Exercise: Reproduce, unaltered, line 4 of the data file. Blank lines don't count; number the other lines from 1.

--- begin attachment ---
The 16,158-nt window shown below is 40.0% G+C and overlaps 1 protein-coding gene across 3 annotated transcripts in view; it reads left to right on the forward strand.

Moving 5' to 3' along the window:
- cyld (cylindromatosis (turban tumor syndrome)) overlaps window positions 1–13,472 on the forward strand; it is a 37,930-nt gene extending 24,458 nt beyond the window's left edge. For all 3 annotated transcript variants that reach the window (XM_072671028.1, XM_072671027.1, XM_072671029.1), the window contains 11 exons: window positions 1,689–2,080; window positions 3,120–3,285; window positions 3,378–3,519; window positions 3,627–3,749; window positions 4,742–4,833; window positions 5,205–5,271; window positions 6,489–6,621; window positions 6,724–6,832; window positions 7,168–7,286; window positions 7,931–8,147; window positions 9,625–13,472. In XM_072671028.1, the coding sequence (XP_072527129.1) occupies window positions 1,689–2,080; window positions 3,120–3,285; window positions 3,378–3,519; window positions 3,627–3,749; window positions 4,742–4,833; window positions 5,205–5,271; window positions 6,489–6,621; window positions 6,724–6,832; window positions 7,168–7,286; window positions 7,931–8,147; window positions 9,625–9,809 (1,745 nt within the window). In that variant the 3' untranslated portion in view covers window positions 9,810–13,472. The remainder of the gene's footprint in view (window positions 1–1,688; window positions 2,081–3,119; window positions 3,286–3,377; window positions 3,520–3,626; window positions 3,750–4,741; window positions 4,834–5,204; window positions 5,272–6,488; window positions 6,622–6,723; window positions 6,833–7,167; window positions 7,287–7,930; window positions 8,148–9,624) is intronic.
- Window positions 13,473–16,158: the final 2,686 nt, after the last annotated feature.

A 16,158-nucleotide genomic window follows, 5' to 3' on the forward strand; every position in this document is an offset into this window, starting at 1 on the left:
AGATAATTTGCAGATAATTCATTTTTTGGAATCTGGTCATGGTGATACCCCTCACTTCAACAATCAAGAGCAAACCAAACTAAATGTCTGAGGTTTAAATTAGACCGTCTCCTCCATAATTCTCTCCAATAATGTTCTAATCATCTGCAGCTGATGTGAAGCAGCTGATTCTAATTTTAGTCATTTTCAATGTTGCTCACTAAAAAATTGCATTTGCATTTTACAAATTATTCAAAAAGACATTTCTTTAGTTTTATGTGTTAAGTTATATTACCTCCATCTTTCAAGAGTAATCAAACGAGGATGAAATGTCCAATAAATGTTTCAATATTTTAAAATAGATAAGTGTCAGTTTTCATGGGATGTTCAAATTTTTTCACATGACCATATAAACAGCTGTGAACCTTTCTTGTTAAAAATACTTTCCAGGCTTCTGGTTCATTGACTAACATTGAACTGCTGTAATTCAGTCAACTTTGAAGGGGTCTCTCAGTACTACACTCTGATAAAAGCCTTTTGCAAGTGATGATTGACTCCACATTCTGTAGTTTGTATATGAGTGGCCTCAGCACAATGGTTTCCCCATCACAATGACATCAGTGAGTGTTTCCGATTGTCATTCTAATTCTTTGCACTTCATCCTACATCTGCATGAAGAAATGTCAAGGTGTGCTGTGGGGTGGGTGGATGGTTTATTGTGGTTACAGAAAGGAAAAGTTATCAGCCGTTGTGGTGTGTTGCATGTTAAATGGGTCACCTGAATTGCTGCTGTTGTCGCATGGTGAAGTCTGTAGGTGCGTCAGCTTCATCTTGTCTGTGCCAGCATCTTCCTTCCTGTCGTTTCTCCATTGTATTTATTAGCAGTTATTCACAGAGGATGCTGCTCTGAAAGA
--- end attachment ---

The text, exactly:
- Window positions 13,473–16,158: the final 2,686 nt, after the last annotated feature.